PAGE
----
"I was like, 'Oh, shit -- Dre hasn't heard 'Suede' yet,' " says Paak, referring to the woozy viral hit (more than 1 million SoundCloud listens and nearly as many YouTube plays) by his NxWorries duo with producer Knxwledge. "I'm thinking he might just cut it off and walk out the room; he's notorious for that. But he started bobbing his head, then says, 'Play that again.' And he cranked it, bro -- I mean, it hurt my ears. After the third time, he was like, 'All right. Let's work.' "

The demo Paak went in for wound up on Dre's Compton album (No. 1 on Top R&B/Hip-Hop Albums, with a Grammy nom for best rap album, too), as did seven other songs sporting his raspy pipes, ­including standout solo track "Animals," which he had written with DJ Premier for a solo release. But after stealing the ­spotlight on Compton, Paak still has got enough to go around: On Jan. 15, he will release his excellent second LP, Malibu (Steel Wool/OBE/Art Club), with guest stars as diverse as Schoolboy Q, The Game, Talib Kweli and jazz keyboardist Robert Glasper, and a hip-hop dream team of producers ­including ­underground icons 9th Wonder, Hi-Tek and Madlib (also an Oxnard native). There will be a NxWorries full-length in 2016 too, on esteemed indie label Stones Throw. "My Wikipedia page is looking crazy," says Paak with a smile.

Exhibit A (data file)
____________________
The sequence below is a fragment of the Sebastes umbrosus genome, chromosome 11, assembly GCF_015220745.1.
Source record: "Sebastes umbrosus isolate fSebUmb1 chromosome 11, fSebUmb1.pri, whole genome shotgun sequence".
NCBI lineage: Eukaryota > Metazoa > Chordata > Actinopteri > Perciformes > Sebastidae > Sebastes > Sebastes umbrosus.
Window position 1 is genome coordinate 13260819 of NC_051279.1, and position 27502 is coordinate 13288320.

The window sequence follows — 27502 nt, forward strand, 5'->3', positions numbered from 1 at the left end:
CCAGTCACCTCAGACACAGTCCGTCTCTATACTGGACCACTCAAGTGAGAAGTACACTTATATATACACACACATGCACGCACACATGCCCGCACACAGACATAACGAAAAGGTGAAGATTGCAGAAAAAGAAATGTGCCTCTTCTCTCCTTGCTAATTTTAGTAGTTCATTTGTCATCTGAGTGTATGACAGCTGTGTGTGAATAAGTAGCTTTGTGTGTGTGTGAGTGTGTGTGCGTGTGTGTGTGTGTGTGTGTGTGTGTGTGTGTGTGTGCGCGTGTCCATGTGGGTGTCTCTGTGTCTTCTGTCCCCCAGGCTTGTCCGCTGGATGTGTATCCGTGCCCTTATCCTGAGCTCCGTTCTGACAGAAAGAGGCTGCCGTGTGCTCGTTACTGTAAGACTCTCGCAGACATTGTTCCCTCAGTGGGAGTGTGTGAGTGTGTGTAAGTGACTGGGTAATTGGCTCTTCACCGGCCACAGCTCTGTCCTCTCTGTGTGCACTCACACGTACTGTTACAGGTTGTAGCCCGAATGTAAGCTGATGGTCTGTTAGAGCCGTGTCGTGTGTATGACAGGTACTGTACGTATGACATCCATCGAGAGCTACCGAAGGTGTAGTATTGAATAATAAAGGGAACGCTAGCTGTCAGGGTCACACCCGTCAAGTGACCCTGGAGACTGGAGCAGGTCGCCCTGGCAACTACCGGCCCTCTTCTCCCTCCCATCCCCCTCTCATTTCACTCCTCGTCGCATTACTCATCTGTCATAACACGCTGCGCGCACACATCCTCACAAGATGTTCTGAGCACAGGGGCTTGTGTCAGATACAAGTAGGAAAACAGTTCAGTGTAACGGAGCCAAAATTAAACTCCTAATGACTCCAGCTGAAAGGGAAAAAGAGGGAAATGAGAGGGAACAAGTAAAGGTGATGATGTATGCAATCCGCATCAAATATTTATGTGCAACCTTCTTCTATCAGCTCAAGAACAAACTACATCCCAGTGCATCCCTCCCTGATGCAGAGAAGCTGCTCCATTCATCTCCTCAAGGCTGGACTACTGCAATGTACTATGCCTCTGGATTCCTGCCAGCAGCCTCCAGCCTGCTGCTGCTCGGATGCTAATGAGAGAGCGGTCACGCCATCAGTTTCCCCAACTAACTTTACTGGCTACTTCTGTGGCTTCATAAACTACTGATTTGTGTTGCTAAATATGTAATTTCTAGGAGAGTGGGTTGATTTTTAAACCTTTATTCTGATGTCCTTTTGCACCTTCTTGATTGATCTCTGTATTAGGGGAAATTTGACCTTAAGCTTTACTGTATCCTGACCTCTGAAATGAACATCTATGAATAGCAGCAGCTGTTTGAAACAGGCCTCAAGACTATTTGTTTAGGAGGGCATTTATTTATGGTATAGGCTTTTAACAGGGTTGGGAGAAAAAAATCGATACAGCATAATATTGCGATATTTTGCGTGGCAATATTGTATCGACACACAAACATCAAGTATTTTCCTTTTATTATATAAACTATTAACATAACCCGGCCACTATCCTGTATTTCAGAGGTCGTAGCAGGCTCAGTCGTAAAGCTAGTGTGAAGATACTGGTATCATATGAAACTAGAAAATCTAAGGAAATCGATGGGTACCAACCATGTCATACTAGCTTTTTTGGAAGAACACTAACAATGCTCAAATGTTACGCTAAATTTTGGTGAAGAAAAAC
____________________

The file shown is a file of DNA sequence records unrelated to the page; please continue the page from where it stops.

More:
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"I'm just now finding out how young Anderson is -- I thought he was much older," says Kweli, 40. "When I hear his music, I hear an old soul, someone who has a deep well of musical knowledge. It's a classic sound."

Paak takes pride in the fact that he intersects Los Angeles musical circles that typically don't overlap, from gangsta rap to underground to Odd Future (he toured with Earl Sweatshirt in 2015). He named his 2014 debut Venice for the boulevard that cuts a long swath through the city's disparate ­neighborhoods, and his new album is a sequel of sorts. "I was ­exploring a lot of sounds then, trying to find what's unique to me," says Paak. "Malibu is the maturation of that. It's where we were going -- it's a destination."